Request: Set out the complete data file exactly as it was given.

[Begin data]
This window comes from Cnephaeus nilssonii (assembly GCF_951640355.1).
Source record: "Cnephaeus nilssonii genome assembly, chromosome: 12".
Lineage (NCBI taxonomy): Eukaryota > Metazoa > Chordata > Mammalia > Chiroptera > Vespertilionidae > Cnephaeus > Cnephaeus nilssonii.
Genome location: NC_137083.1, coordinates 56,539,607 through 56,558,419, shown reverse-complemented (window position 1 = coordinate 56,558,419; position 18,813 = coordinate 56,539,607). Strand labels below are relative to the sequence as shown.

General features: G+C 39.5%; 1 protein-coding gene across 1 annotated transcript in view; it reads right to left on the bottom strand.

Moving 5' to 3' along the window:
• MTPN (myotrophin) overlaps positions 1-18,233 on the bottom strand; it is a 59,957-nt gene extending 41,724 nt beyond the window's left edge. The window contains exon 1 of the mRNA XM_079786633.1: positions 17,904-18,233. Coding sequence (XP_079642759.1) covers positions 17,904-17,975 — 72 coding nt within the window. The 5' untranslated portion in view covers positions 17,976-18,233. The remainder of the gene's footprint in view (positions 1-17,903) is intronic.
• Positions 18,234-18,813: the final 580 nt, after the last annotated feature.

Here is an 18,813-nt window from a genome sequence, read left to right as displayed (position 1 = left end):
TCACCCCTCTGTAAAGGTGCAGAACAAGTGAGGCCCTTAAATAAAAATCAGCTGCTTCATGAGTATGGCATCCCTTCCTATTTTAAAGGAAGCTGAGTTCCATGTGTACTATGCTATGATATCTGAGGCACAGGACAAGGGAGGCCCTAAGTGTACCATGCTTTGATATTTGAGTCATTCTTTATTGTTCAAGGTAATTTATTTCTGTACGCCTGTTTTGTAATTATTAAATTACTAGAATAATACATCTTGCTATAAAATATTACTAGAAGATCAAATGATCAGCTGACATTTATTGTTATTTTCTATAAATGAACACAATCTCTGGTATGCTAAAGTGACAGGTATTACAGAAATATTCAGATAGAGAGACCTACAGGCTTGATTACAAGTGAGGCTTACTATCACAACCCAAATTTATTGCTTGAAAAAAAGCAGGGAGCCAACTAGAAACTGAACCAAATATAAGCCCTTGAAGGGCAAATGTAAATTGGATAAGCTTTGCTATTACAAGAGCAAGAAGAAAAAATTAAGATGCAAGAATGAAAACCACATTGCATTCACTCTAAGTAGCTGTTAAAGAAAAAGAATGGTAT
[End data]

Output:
This window comes from Cnephaeus nilssonii (assembly GCF_951640355.1).
Source record: "Cnephaeus nilssonii genome assembly, chromosome: 12".
Lineage (NCBI taxonomy): Eukaryota > Metazoa > Chordata > Mammalia > Chiroptera > Vespertilionidae > Cnephaeus > Cnephaeus nilssonii.
Genome location: NC_137083.1, coordinates 56,539,607 through 56,558,419, shown reverse-complemented (window position 1 = coordinate 56,558,419; position 18,813 = coordinate 56,539,607). Strand labels below are relative to the sequence as shown.

General features: G+C 39.5%; 1 protein-coding gene across 1 annotated transcript in view; it reads right to left on the bottom strand.

Moving 5' to 3' along the window:
• MTPN (myotrophin) overlaps positions 1-18,233 on the bottom strand; it is a 59,957-nt gene extending 41,724 nt beyond the window's left edge. The window contains exon 1 of the mRNA XM_079786633.1: positions 17,904-18,233. Coding sequence (XP_079642759.1) covers positions 17,904-17,975 — 72 coding nt within the window. The 5' untranslated portion in view covers positions 17,976-18,233. The remainder of the gene's footprint in view (positions 1-17,903) is intronic.
• Positions 18,234-18,813: the final 580 nt, after the last annotated feature.

Here is an 18,813-nt window from a genome sequence, read left to right as displayed (position 1 = left end):
TCACCCCTCTGTAAAGGTGCAGAACAAGTGAGGCCCTTAAATAAAAATCAGCTGCTTCATGAGTATGGCATCCCTTCCTATTTTAAAGGAAGCTGAGTTCCATGTGTACTATGCTATGATATCTGAGGCACAGGACAAGGGAGGCCCTAAGTGTACCATGCTTTGATATTTGAGTCATTCTTTATTGTTCAAGGTAATTTATTTCTGTACGCCTGTTTTGTAATTATTAAATTACTAGAATAATACATCTTGCTATAAAATATTACTAGAAGATCAAATGATCAGCTGACATTTATTGTTATTTTCTATAAATGAACACAATCTCTGGTATGCTAAAGTGACAGGTATTACAGAAATATTCAGATAGAGAGACCTACAGGCTTGATTACAAGTGAGGCTTACTATCACAACCCAAATTTATTGCTTGAAAAAAAGCAGGGAGCCAACTAGAAACTGAACCAAATATAAGCCCTTGAAGGGCAAATGTAAATTGGATAAGCTTTGCTATTACAAGAGCAAGAAGAAAAAATTAAGATGCAAGAATGAAAACCACATTGCATTCACTCTAAGTAGCTGTTAAAGAAAAAGAATGGTAT